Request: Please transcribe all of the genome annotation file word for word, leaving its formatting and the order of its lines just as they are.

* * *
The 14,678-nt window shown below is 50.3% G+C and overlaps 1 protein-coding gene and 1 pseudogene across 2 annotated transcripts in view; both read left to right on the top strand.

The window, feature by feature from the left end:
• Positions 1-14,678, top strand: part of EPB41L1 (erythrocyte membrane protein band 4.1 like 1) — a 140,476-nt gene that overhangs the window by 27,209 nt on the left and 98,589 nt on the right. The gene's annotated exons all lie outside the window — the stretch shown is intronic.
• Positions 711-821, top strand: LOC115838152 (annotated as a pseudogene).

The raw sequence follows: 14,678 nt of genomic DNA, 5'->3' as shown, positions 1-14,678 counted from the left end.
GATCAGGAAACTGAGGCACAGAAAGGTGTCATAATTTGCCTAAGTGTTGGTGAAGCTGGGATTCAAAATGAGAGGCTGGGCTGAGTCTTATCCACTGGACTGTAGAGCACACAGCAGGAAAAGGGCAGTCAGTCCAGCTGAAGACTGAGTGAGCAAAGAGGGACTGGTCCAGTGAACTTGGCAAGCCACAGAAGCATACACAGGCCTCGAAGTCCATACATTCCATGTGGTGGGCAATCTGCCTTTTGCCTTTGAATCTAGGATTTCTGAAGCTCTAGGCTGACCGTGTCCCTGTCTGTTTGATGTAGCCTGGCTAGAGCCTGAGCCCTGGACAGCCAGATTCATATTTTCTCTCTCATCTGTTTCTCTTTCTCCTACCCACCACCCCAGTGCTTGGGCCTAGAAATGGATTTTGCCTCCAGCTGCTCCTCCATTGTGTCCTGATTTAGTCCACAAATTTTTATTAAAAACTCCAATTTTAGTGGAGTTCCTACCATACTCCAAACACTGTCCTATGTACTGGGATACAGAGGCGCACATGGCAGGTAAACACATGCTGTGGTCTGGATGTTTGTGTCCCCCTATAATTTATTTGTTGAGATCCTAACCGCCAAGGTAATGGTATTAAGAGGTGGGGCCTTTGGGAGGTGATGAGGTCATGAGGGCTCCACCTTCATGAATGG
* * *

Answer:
The 14,678-nt window shown below is 50.3% G+C and overlaps 1 protein-coding gene and 1 pseudogene across 2 annotated transcripts in view; both read left to right on the top strand.

The window, feature by feature from the left end:
• Positions 1-14,678, top strand: part of EPB41L1 (erythrocyte membrane protein band 4.1 like 1) — a 140,476-nt gene that overhangs the window by 27,209 nt on the left and 98,589 nt on the right. The gene's annotated exons all lie outside the window — the stretch shown is intronic.
• Positions 711-821, top strand: LOC115838152 (annotated as a pseudogene).

The raw sequence follows: 14,678 nt of genomic DNA, 5'->3' as shown, positions 1-14,678 counted from the left end.
GATCAGGAAACTGAGGCACAGAAAGGTGTCATAATTTGCCTAAGTGTTGGTGAAGCTGGGATTCAAAATGAGAGGCTGGGCTGAGTCTTATCCACTGGACTGTAGAGCACACAGCAGGAAAAGGGCAGTCAGTCCAGCTGAAGACTGAGTGAGCAAAGAGGGACTGGTCCAGTGAACTTGGCAAGCCACAGAAGCATACACAGGCCTCGAAGTCCATACATTCCATGTGGTGGGCAATCTGCCTTTTGCCTTTGAATCTAGGATTTCTGAAGCTCTAGGCTGACCGTGTCCCTGTCTGTTTGATGTAGCCTGGCTAGAGCCTGAGCCCTGGACAGCCAGATTCATATTTTCTCTCTCATCTGTTTCTCTTTCTCCTACCCACCACCCCAGTGCTTGGGCCTAGAAATGGATTTTGCCTCCAGCTGCTCCTCCATTGTGTCCTGATTTAGTCCACAAATTTTTATTAAAAACTCCAATTTTAGTGGAGTTCCTACCATACTCCAAACACTGTCCTATGTACTGGGATACAGAGGCGCACATGGCAGGTAAACACATGCTGTGGTCTGGATGTTTGTGTCCCCCTATAATTTATTTGTTGAGATCCTAACCGCCAAGGTAATGGTATTAAGAGGTGGGGCCTTTGGGAGGTGATGAGGTCATGAGGGCTCCACCTTCATGAATGG